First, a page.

Long Beach Airport/Daugherty
Field (KLGB), Long Beach, Calif.
AirFlite is a perennial top performer in AIN’s annual survey. This independent, Toyota-owned FBO garnered the overall top ranking from AIN’s readers this year, and in the process earned the top score in the categories of passenger and pilot amenities. In the same facility at Long Beach Airport for nearly a quarter-century, the company lavishes attention on it to keep the 34,000-sq-ft terminal looking immaculate and fresh. Always eager to stay on the cutting edge of technology, the company upgraded its Wi-Fi connectivity over the past year with a highspeed,
fiber-optic Internet connection, a project that involved installing nearly a mile of underground cable to the airport, to give customers the same data streaming speed they expect at home. The facility, one of five service providers on the field, claims 40 percent of the GA traffic at the airport, and general manager John Tary reported a 5-percent gain in business over the past year, which translated to a total jet fuel flowage of 1.5 million gallons for the location last year. He also noted full occupancy of the FBO’s 60,000 sq ft of community hangars (which can accommodate aircraft up to a G650), and 65,000 sq ft of private hangars suited for small jets and turboprops. Currently it is home to 25 turbine-powered aircraft ranging from a G550 to a pair of PC-12s. A customer’s
MD-85, too large to be sheltered, stays outdoors.
Customer Service Focus As it is at any top performing FBO, superior customer service is a given, and AirFlite’s staff earned the second highest score in the category over the past three years. “We always empower our associates to do whatever is necessary,” said Tary, who is also a G550-rated pilot in Toyota’s flight department. “We put a lot of faith and trust in our folks to do the right thing for the customer, whatever that takes.” Aside from the Ritz Carlton training, the staff follows Tary’s lead. “Being a pilot,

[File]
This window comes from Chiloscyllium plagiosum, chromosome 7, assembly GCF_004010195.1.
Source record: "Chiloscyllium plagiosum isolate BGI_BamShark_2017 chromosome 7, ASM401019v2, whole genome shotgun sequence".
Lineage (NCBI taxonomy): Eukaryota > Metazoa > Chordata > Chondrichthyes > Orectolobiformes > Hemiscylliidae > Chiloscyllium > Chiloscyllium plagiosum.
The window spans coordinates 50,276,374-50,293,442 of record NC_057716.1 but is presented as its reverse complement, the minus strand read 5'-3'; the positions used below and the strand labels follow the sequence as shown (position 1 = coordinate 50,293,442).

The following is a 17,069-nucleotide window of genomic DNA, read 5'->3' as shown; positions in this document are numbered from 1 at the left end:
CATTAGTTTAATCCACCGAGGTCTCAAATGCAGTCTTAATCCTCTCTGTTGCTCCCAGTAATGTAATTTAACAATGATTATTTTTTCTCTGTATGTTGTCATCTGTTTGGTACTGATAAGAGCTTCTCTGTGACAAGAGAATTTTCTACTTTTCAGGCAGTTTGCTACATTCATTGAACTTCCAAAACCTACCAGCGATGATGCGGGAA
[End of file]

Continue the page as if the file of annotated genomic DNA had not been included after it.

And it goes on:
I’ve been on the other side of the fence, and I know what the customer wants,” he told AIN. “In our mind, to do exactly what the customer asks you to do is 85 percent. The other 15 percent is the unexpressed things that we also try to do.” As part of the Toyota empire, AirFlite’s staff has access to company-wide job listings and it occasionally experiences staff vacancies as team members move to other areas within the corporation. Tary spends three days personally instructing new employees in the FBO’s and Toyota’s customer service and safety culture. “The biggest thing I always try to instill in our CSRs is that our clients are not just our guests at AirFlite,” said Tary. “We’re hosts to them but we’re also ambassadors to our city.” To that end, training includes taking the CSR staff on city tours to familiarize them with locations so they can provide directions and recommendations.
To establish cohesiveness between the CSR staff and line service technicians, the company occasionally has members of both swap roles for the day, “so they can experience each other’s trials and tribulations,” said Tary. “A lot of places I’ve visited, customer service and line service don’t always work together that well, and you can see it… because the left hand is not talking to the right hand.” AirFlite was a founding member of the Air Elite network, which now has 51 locations. The company has taken on a mentorship role in the network, according to Tary. It hosts “mini-internships” where member locations can send their own general managers or customer service supervisors to see firsthand what brings Air- Flite’s satisfied customers back year after year, and report back to their companies. That satisfaction can take many forms, including one recent situation where the wife of one of the FBO’s tenants wanted to surprise her husband with a new Gulfstream G550. She managed to purchase the new aircraft without his knowledge and–with the help of the conspiring FBO staff–lured him to a conference room packed with his friends. As the group yelled surprise, his attention was drawn to the new twinjet parked just outside on the ramp, wearing a bright red bow.